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Tight blood sugar control in type 2 diabetes linked to fewer heart attacks and strokes

diabetes
June 4, 2015
  • By Urmila Parlikar, Associate Director, Digital Health Products, Harvard Health Publishing

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Comments

Chusnul
June 9, 2015

This nice article, because I know abaout Tight Blood Sugar

Dr. Sunny Sharma
June 8, 2015

Very informative article, It shows a lot of facts and admiring content.

Prashant Pandey
June 6, 2015

Thanks for sharing information it will help lots of people to get aware.

Sara
June 5, 2015

I was diagnosed with type 2 Diabetes and put on Metformin on June 26th, 2014. I started the ADA diet and followed it 100% for a few weeks and could not get my blood sugar to go below 140. Finally i began to panic and called my doctor, he told me to get used to it. He said I would be on metformin my whole life and eventually insulin. At that point i knew something wasn’t right and began to do a lot of research. On April 13th I found this book on wje592.com/i-am-finally-free-of-diabetes/. I read the book from end to end that night because everything the writer was saying made absolute sense. I started the diet that day and the next morning my blood sugar was down to 100, the next day was in the 90’s and now i have a fasting blood sugar between Mid 70’s and the 80’s. My doctor took me off the metformin after just one week of being on this lifestyle change. I have lost over 30 pounds in a month. I now work out twice a day and still have tons of energy. I have lost 6+ inches around my waist and I am off my high blood pressure medication too. I have about 20 more pounds to go till my body finds its ideal weight. The great news is, this is a lifestyle I can live with, it makes sense and it works. God Bless the writer. I wish the ADA would stop enabling consumers and tell them the truth. You can get off the drugs, you can help yourself, but you have to have a correct lifestyle and diet. No more processed foods.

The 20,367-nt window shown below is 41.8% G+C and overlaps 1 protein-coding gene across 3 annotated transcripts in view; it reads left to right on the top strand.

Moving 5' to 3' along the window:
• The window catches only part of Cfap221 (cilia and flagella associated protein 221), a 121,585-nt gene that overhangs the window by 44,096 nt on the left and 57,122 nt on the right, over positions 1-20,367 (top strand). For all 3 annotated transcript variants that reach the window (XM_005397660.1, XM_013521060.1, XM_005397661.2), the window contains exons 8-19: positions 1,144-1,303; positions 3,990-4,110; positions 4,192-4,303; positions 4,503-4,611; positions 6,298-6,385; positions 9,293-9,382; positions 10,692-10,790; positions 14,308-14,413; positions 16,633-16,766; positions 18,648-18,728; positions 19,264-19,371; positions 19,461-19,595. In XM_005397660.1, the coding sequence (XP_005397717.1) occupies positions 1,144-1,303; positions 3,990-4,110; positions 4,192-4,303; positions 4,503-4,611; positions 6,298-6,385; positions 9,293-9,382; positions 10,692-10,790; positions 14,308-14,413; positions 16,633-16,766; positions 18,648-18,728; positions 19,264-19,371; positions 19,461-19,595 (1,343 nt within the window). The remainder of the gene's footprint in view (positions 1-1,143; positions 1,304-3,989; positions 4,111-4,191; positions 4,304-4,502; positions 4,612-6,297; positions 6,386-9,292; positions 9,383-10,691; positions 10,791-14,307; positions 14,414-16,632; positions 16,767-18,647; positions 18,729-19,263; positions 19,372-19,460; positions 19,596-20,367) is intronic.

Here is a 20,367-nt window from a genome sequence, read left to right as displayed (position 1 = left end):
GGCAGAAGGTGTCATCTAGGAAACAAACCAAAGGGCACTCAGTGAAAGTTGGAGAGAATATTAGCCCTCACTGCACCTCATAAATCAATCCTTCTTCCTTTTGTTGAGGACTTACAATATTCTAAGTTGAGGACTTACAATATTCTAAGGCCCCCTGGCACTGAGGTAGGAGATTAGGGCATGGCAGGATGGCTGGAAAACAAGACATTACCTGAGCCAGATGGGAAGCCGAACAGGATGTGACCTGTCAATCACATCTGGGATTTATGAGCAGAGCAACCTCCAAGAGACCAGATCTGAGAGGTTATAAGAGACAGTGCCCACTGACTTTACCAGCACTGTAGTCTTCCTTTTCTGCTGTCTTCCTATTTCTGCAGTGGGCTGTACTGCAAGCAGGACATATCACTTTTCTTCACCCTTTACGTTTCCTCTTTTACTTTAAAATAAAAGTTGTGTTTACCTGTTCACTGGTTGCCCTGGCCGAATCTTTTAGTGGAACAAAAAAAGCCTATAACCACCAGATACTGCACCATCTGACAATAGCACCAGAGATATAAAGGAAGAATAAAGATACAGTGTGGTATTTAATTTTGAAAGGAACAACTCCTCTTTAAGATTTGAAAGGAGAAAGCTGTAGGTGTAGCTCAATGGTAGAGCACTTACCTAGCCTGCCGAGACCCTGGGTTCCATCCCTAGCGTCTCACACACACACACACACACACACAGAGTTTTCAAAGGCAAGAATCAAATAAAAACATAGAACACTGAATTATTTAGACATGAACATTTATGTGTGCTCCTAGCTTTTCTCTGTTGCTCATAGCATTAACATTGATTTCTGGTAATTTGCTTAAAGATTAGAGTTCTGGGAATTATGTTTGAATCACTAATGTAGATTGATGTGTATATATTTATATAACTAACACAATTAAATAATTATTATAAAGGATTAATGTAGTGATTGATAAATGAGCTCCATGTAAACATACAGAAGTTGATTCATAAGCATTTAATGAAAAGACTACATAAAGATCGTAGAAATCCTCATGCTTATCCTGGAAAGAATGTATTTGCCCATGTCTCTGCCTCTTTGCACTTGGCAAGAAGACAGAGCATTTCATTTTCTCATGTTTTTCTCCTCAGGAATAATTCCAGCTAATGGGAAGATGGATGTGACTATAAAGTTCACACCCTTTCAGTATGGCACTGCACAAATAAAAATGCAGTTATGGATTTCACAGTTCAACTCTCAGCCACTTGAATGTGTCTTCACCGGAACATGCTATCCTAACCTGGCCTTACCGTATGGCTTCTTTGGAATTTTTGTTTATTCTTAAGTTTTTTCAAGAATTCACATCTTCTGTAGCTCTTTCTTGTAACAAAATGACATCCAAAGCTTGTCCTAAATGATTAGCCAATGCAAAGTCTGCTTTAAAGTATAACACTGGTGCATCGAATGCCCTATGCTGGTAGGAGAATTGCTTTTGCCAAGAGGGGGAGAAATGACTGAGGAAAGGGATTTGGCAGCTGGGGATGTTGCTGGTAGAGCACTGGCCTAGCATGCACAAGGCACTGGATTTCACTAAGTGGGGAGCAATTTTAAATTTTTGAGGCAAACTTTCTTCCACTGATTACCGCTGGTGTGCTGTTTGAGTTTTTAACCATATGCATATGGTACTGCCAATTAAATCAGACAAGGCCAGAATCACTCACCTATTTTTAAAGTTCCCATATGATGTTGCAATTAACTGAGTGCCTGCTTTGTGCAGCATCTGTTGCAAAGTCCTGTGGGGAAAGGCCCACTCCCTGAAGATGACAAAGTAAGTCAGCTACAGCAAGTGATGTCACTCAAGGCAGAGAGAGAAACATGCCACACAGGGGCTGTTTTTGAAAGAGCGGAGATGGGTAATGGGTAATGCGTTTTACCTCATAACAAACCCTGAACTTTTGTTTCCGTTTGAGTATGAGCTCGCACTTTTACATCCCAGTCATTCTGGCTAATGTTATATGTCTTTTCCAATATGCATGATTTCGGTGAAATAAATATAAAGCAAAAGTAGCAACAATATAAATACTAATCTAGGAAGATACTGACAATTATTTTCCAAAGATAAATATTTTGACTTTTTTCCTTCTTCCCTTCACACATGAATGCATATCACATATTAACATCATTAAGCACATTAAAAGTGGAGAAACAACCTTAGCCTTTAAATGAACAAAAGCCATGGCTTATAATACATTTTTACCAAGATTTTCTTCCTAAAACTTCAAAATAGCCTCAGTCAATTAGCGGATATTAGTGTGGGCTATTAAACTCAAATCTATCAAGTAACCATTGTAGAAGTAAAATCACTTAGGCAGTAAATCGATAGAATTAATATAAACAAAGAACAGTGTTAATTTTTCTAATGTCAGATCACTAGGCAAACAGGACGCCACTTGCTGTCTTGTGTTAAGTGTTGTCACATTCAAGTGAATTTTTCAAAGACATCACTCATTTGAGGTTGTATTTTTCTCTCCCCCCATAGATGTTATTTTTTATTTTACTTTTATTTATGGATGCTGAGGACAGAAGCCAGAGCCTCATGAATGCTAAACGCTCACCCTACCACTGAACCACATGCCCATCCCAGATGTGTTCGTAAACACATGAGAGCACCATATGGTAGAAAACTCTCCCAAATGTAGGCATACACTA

Mary Patterson
June 5, 2015

Tight blood sugar is benefit for a lot of diseases. I was diagnosed with type 2 Diabetes and put on Metformin on June 26th, 2014. I started the ADA diet and followed it 100% for a few weeks and could not get my blood sugar to go below 140. Finally i began to panic and called my doctor, he told me to get used to it. He said I would be on metformin my whole life and eventually insulin. At that point i knew something wasn’t right and began to do a lot of research. I read the book from end to end that night because everything the writer was saying made absolute sense. I started the diet that day and the next morning my blood sugar was down to 100, the next day was in the 90’s and now i have a fasting blood sugar between Mid 70’s and the 80’s. My doctor took me off the metformin after just one week of being on this lifestyle change. I have lost over 30 pounds in a month. I now work out twice a day and still have tons of energy. I have lost 6+ inches around my waist and I am off my high blood pressure medication too. I have about 20 more pounds to go till my body finds its ideal weight. The great news is, this is a lifestyle I can live with, it makes sense and it works. God Bless the writer. I wish the ADA would stop enabling consumers and tell them the truth. You can get off the drugs, you can help yourself, but you have to have a correct lifestyle and diet. No more processed foods.

Anthony cusano
June 5, 2015

So, intensive therapy reduces the number of cardiovascular events, but causes deaths from both CV disease and all causes by some other problems. The conclusion is that reducing blood sugar is a good thing, but using poisons (all medications technically poison bodily processes) is the wrong way to do it. We physicians need to end our love affair with poisons, and enable our patients to reduce CV risk factors the natural way, i.e. by diet and exercise. Just because we suck at doing that doesn’t mean we are right to use sorcery. All the poisons do in this case is reshuffle the deck so patients just die from different problems at the same rate, while big pharma and healthcare financing companies reap profits selling drugs or spending fewer premium dollars on patient care, respectively.

TopRazer - Razer
June 4, 2015

TopRazer

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